A cognitive neuropsychological and psychophysiological investigation of a patient who exhibited an acute exacerbated response during innocuous somatosensory stimulation and movement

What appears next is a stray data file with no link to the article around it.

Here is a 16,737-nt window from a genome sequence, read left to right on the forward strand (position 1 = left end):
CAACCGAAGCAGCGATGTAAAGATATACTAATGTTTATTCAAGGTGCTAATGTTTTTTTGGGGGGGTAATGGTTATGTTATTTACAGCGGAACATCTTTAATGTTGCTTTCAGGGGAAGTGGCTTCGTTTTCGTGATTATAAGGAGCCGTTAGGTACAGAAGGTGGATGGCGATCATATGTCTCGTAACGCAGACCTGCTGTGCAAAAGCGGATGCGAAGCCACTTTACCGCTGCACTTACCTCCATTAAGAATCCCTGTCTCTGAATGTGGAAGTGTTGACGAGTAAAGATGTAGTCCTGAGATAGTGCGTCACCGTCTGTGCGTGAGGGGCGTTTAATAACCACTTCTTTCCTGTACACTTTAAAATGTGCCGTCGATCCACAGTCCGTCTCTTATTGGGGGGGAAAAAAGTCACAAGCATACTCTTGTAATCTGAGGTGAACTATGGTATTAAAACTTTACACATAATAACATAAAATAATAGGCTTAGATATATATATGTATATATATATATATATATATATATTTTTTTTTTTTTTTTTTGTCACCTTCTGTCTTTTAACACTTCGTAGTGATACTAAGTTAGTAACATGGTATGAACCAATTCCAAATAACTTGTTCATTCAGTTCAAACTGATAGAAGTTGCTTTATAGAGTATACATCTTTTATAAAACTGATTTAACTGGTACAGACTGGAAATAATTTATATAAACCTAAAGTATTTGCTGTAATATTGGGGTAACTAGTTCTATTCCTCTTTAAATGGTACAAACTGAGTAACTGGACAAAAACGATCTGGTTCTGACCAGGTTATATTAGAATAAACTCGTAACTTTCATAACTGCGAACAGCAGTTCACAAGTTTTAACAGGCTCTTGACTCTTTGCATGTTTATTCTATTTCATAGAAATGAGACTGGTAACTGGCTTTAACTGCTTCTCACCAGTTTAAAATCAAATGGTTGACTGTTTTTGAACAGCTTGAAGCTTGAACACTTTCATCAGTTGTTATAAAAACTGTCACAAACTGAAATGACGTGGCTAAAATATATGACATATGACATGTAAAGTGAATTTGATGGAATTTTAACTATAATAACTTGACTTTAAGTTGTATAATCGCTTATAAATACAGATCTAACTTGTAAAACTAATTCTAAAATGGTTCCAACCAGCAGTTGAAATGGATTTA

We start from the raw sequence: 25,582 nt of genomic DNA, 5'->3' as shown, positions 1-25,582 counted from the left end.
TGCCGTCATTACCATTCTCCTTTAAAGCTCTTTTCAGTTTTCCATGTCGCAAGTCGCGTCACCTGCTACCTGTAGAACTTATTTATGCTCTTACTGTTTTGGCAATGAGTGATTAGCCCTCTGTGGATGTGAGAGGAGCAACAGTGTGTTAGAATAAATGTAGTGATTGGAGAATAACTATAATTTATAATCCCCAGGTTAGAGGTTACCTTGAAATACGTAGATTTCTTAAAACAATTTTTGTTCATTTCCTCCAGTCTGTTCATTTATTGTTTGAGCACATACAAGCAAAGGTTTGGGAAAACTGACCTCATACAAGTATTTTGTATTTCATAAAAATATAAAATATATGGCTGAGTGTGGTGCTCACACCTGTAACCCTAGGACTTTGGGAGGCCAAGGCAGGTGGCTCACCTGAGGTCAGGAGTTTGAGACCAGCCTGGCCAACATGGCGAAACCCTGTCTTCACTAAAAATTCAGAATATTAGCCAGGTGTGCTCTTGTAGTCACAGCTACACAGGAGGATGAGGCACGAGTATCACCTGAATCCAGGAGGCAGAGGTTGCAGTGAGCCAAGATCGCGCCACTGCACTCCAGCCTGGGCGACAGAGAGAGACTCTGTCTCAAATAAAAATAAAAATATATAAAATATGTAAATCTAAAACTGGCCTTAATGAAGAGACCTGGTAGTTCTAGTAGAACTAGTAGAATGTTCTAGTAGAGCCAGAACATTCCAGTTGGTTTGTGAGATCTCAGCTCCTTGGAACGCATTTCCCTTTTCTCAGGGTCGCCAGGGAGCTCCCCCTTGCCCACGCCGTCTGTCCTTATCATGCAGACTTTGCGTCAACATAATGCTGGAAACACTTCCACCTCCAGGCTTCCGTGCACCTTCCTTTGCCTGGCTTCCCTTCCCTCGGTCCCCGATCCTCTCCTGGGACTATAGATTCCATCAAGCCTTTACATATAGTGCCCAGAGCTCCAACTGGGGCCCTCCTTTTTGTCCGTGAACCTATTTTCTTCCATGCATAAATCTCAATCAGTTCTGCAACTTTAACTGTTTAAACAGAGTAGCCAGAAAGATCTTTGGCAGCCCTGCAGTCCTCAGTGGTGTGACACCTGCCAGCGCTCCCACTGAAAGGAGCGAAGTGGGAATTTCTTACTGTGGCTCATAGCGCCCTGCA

We report findings from a cognitive neuropsychological and psychophysiological investigation of a patient who displayed an exacerbated acute emotional expression during movement, innocuous, and aversive somatosensory stimulation. The condition developed in the context of non-specific white matter ischaemia along with abnormalities in the cortical white matter of the left anterior parietal lobe, and subcortical white matter of the left Sylvian cortex. Cognitive neuropsychological assessment revealed a pronounced deficiency in executive function, relative to IQ, memory, attention, language and visual processing. Compared to a normal control group, the patient [EQ] displayed a significantly elevated skin conductance level during both innocuous and aversive somatosensory stimulation. His pain tolerance was also significantly reduced. Despite this, EQ remained able to accurately describe the form of stimulation taking place, and to rate the levels of pain intensity and pain affect. These results suggest that EQ's exaggerated behavioural response and reduced pain tolerance to somatosensory stimulation may be linked to cognitive changes, possibly related to increased apprehension and fear, rather than altered pain intensity or pain affect per se.